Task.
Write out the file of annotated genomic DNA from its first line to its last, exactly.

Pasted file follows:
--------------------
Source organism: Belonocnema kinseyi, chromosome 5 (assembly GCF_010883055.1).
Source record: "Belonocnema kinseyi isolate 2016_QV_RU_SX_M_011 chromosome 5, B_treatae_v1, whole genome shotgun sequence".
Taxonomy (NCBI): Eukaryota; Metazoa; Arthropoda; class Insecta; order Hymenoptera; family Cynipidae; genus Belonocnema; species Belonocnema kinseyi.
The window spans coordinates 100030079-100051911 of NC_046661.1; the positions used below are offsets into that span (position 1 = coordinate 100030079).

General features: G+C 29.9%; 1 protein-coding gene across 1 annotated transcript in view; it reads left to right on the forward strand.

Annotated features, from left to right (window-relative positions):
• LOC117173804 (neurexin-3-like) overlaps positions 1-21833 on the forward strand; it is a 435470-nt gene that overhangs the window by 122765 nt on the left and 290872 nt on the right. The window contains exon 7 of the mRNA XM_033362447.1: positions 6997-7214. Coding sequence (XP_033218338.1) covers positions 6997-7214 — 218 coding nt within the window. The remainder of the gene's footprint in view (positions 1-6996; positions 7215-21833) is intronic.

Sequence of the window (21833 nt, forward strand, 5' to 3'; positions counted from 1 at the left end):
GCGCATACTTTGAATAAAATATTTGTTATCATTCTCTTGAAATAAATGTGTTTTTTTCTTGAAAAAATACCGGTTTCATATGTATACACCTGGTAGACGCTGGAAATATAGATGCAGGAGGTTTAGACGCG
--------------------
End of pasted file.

Source organism: Belonocnema kinseyi, chromosome 5 (assembly GCF_010883055.1).
Source record: "Belonocnema kinseyi isolate 2016_QV_RU_SX_M_011 chromosome 5, B_treatae_v1, whole genome shotgun sequence".
Taxonomy (NCBI): Eukaryota; Metazoa; Arthropoda; class Insecta; order Hymenoptera; family Cynipidae; genus Belonocnema; species Belonocnema kinseyi.
The window spans coordinates 100030079-100051911 of NC_046661.1; the positions used below are offsets into that span (position 1 = coordinate 100030079).

General features: G+C 29.9%; 1 protein-coding gene across 1 annotated transcript in view; it reads left to right on the forward strand.

Annotated features, from left to right (window-relative positions):
• LOC117173804 (neurexin-3-like) overlaps positions 1-21833 on the forward strand; it is a 435470-nt gene that overhangs the window by 122765 nt on the left and 290872 nt on the right. The window contains exon 7 of the mRNA XM_033362447.1: positions 6997-7214. Coding sequence (XP_033218338.1) covers positions 6997-7214 — 218 coding nt within the window. The remainder of the gene's footprint in view (positions 1-6996; positions 7215-21833) is intronic.

Sequence of the window (21833 nt, forward strand, 5' to 3'; positions counted from 1 at the left end):
GCGCATACTTTGAATAAAATATTTGTTATCATTCTCTTGAAATAAATGTGTTTTTTTCTTGAAAAAATACCGGTTTCATATGTATACACCTGGTAGACGCTGGAAATATAGATGCAGGAGGTTTAGACGCG